- While the nature of vision loss in BVMD is progressive and slow, cases with sudden decrease in vision associated with choroidal neovascularisation have been reported in the literature.9, 10
- Although traditionally considered rare,11 with multimodal imaging, particularly OCT angiography, choroidal neovascularisation is now considered to be an under-detected entity with up to 65 per cent of eyes in various stage of BVMD showing signs of choroidal neovascularisation (either exudative or non-exudative).12 Interestingly, natural history and development of these membranes follow a more benign course compared to age related macular degeneration.13
- Although, there is no consensus as to the treatment of choroidal neovascularisation in Best’s Vitelliform Macula Dystrophy, peer-reviewed case reports show CNV regression, reduction of subretinal fluid and improvement in visual acuity14, 15 with ranibizumab injections and no signs of new complications during the three-year follow-up. Similar successful case reports have been shown with other anti-VEGF injections.16
What this case illuminates
- Unilateral presentation of Best’s Vitelliform disease with secondary complication of choroidal neovascularisation in a young patient.
- Confirmation of the inheritance with the father displaying classic bilateral BVMD without the CNV complication his son displayed.
- Emerging technologies, in particular OCT angiography, and multimodal imaging have significant importance in detecting choroidal neovascularisation early without invasive techniques such as fluorescein angiography (particularly in a paediatric population). In some cases, it has proven to be superior17 and less challenging than conventional angiography particularly given presence of pre-existing subretinal deposits which stain on fluorescein angiography and can mislead the diagnosis.13
What evidence gaps remain?
- Although case reports showing the successful treatment of Best vitelliform macular dystrophy associated choroidal neovascularisation with anti-VEGF injections exist, there have been no large-scale randomised controlled trials which compare the outcomes to observation alone.13
- Further genetic studies to identify those at risk of complications is necessary.
Meri Galoyan BOptom (Hons.), BSc
Staff Optometrist, Centre for Eye Health
Meri completed her BOptom / BSc (Hons) at University of New South Wales. She has found her passion for ocular pathology through her work at the Centre for Eye Health. She is actively involved in clinical services, student supervision and teaching. She has been involved in numerous webinars both within the Centre and nationally.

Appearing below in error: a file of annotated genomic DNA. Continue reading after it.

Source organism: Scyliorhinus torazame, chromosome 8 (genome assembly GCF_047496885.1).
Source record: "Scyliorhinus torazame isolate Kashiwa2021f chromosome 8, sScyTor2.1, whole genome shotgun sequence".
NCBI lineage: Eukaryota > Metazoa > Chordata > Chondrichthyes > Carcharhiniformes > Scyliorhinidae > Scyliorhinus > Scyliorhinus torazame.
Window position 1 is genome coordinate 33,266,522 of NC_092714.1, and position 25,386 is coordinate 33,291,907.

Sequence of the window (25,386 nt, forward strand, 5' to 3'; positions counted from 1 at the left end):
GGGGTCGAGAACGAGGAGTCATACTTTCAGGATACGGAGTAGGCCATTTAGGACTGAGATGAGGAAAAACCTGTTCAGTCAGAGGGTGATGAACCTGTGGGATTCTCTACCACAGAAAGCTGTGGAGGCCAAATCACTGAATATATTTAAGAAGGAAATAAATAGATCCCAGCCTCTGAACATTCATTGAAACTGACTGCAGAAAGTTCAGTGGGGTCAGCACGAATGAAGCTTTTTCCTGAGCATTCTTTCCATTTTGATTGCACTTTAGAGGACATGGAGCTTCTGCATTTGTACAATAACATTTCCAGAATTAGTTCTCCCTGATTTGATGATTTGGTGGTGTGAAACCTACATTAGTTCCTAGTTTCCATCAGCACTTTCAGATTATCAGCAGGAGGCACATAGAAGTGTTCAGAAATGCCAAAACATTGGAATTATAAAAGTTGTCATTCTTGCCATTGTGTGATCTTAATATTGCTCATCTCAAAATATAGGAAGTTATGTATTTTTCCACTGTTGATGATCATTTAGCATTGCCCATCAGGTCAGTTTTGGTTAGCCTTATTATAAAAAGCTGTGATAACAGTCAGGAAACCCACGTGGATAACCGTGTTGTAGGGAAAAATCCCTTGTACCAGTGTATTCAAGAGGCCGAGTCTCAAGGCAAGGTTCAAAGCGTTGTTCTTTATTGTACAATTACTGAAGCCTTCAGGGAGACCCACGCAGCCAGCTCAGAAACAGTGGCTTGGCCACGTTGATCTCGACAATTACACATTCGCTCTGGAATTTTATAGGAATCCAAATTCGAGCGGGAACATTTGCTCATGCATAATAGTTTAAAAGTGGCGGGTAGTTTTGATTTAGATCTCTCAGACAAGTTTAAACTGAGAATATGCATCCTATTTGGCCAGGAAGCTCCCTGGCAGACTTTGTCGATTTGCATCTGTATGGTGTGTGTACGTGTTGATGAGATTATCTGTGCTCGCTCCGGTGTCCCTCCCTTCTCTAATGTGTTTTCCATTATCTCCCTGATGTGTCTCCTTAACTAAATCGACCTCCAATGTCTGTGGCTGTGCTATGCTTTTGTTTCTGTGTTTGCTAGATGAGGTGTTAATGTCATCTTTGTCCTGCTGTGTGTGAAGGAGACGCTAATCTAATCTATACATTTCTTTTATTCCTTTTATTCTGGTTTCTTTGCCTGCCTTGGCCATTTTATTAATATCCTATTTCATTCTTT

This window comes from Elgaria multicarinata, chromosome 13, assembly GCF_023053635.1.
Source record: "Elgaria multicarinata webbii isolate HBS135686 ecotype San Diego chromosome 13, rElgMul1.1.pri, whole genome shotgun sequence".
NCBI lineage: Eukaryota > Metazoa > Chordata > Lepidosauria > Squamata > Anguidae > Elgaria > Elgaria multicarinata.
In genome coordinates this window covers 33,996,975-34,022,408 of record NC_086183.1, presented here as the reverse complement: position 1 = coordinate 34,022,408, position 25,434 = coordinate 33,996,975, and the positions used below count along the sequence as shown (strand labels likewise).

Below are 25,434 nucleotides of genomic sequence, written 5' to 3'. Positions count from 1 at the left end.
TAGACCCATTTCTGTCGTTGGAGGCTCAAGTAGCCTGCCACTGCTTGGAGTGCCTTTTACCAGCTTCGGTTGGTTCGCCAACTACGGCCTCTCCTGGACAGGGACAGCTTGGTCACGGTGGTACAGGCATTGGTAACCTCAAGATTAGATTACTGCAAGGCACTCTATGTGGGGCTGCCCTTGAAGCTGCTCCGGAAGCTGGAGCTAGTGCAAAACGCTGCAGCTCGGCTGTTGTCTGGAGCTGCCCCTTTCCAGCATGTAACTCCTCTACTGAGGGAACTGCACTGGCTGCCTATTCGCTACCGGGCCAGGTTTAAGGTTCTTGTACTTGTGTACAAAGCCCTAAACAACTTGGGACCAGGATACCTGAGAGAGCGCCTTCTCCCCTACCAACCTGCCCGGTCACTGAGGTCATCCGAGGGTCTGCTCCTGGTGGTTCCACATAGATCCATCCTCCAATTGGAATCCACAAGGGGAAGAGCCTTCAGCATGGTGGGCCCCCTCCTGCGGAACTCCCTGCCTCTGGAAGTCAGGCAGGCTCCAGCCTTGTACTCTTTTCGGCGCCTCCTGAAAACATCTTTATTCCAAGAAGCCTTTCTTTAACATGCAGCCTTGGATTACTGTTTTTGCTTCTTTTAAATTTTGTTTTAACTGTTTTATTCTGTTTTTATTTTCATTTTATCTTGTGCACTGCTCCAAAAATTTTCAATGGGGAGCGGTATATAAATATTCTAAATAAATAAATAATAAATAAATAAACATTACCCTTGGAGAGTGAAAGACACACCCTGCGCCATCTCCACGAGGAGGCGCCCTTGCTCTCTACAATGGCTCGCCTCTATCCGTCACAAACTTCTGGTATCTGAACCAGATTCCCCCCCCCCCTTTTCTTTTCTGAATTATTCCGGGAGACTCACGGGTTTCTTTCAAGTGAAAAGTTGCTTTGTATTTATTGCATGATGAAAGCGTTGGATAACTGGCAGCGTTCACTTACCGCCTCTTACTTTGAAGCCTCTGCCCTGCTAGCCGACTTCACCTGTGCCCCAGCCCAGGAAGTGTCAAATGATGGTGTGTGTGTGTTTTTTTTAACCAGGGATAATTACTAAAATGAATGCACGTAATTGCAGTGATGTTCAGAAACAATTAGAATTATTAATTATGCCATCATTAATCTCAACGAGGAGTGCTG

The author thanks Dr Angelica Ly, Pauline Xu, and Professor Michael Kalloniatis for reviewing the manuscript.
The Centre for Eye Health receives primary funding from Guide Dogs NSW/ACT.
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2. Gass JDM. Stereoscopic atlas of macular diseases. 4 ed. St. Louis: Mosby; 1997.
3. Spaide RF, Noble K, Morgan A, Freund KB. Vitelliform macular dystrophy. Ophthalmology. 2006;113(8):1392-400.
4. Toto L, Boon CJ, Di Antonio L, Battaglia Parodi M, Mastropasqua R, Antonucci I, et al. BESTROPHINOPATHY: A Spectrum of Ocular Abnormalities Caused by the c.614T>C Mutation in the BEST1 Gene. Retina. 2016;36(8):1586-95.
5. Chowers I, Tiosano L, Audo I, Grunin M, Boon CJ. Adult-onset foveomacular vitelliform dystrophy: A fresh perspective. Progress in retinal and eye research. 2015;47:64-85.
6. Parodi MB, Arrigo A, Calamuneri A, Aragona E, Bandello F. Multimodal imaging in subclinical best vitelliform macular dystrophy. The British journal of ophthalmology. 2020.
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8. Battaglia Parodi M, Romano F, Arrigo A, Di Nunzio C, Buzzotta A, Alto G, et al. Natural course of the vitelliform stage in best vitelliform macular dystrophy: a five-year follow-up study. Graefe’s archive for clinical and experimental ophthalmology = Albrecht von Graefes Archiv fur klinische und experimentelle Ophthalmologie. 2020;258(2):297-301.
9. Alisa-Victoria K, Jin-Poi T, Shatriah I, Zunaina E, Ngah NF. Choroidal neovascularization secondary to Best’s vitelliform macular dystrophy in two siblings of a Malay family. Clin Ophthalmol. 2014;8:537-42.
10. Frennesson CI, Wadelius C, Nilsson SE. Best vitelliform macular dystrophy in a Swedish family: genetic analysis and a seven-year follow-up of photodynamic treatment of a young boy with choroidal neovascularization. Acta ophthalmologica. 2014;92(3):238-42.
11. Miller SA, Bresnick GH, Chandra SR. Choroidal neovascular membrane in Best’s vitelliform macular dystrophy. Am J Ophthalmol. 1976;82(2):252-5.
12. Parodi MB, Arrigo A, Bandello F. Optical Coherence Tomography Angiography Quantitative Assessment of Macular Neovascularization in Best Vitelliform Macular Dystrophy. Investigative ophthalmology & visual science. 2020;61(6):61.
13. Khan KN, Mahroo OA, Islam F, Webster AR, Moore AT, Michaelides M. FUNCTIONAL AND ANATOMICAL OUTCOMES OF CHOROIDAL NEOVASCULARIZATION COMPLICATING BEST1-RELATED RETINOPATHY. RETINA. 2017;37(7).
14. Batioglu F, Ozmert E, Suren E, Demirel S. Intravitreal Ranibizumab for the Treatment of Choroidal Neovascularization in Best’s Vitelliform Macular Dystrophy2012.
15. Ruiz-Moreno O, Calvo P, Ferrández B, Torrón C. Long-term outcomes of intravitreal ranibizumab for choroidal neovascularization secondary to Best’s disease: 3-year follow-up. Acta ophthalmologica. 2012;90(7):e574-5.
16. Celea C, Pop M, Avidis-Zamfiroiu N, Celea C. Evolution of Choroidal Neovascular Membrane in Best Disease after Single Intravitreal Bevacizumab. Case Report. Maedica. 2015;10(1):61-4.
17. Stattin M, Ahmed D, Glittenberg C, Krebs I, Ansari-Shahrezaei S. OPTICAL COHERENCE TOMOGRAPHY ANGIOGRAPHY FOR THE DETECTION OF SECONDARY CHOROIDAL NEOVASCULARIZATION IN VITELLIFORM MACULAR DYSTROPHY. Retinal cases & brief reports. 2020;14(1):49-52.